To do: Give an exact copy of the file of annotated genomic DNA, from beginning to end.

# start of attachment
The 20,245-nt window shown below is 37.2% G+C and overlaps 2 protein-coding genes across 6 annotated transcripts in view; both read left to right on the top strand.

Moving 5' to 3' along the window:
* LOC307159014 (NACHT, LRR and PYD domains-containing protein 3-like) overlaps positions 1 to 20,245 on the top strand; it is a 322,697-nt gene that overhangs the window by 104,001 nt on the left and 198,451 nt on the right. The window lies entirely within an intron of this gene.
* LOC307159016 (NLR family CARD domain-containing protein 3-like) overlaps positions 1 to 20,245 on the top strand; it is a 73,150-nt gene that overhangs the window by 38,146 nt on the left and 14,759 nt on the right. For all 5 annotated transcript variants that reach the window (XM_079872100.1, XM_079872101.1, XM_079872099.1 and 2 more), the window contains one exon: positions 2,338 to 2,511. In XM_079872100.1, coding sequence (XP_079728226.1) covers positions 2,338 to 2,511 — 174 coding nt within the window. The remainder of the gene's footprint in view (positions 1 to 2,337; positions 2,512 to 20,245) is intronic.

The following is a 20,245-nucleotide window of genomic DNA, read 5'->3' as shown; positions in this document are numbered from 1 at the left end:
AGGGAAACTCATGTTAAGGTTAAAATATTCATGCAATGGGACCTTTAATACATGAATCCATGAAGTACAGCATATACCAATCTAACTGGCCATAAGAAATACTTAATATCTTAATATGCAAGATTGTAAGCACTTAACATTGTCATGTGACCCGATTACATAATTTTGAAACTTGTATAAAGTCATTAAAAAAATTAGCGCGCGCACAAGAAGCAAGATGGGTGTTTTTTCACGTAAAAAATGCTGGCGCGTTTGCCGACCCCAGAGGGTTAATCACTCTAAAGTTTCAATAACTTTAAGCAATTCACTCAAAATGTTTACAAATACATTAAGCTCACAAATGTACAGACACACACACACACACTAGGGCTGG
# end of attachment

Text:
The 20,245-nt window shown below is 37.2% G+C and overlaps 2 protein-coding genes across 6 annotated transcripts in view; both read left to right on the top strand.

Moving 5' to 3' along the window:
* LOC307159014 (NACHT, LRR and PYD domains-containing protein 3-like) overlaps positions 1 to 20,245 on the top strand; it is a 322,697-nt gene that overhangs the window by 104,001 nt on the left and 198,451 nt on the right. The window lies entirely within an intron of this gene.
* LOC307159016 (NLR family CARD domain-containing protein 3-like) overlaps positions 1 to 20,245 on the top strand; it is a 73,150-nt gene that overhangs the window by 38,146 nt on the left and 14,759 nt on the right. For all 5 annotated transcript variants that reach the window (XM_079872100.1, XM_079872101.1, XM_079872099.1 and 2 more), the window contains one exon: positions 2,338 to 2,511. In XM_079872100.1, coding sequence (XP_079728226.1) covers positions 2,338 to 2,511 — 174 coding nt within the window. The remainder of the gene's footprint in view (positions 1 to 2,337; positions 2,512 to 20,245) is intronic.

The following is a 20,245-nucleotide window of genomic DNA, read 5'->3' as shown; positions in this document are numbered from 1 at the left end:
AGGGAAACTCATGTTAAGGTTAAAATATTCATGCAATGGGACCTTTAATACATGAATCCATGAAGTACAGCATATACCAATCTAACTGGCCATAAGAAATACTTAATATCTTAATATGCAAGATTGTAAGCACTTAACATTGTCATGTGACCCGATTACATAATTTTGAAACTTGTATAAAGTCATTAAAAAAATTAGCGCGCGCACAAGAAGCAAGATGGGTGTTTTTTCACGTAAAAAATGCTGGCGCGTTTGCCGACCCCAGAGGGTTAATCACTCTAAAGTTTCAATAACTTTAAGCAATTCACTCAAAATGTTTACAAATACATTAAGCTCACAAATGTACAGACACACACACACACACTAGGGCTGG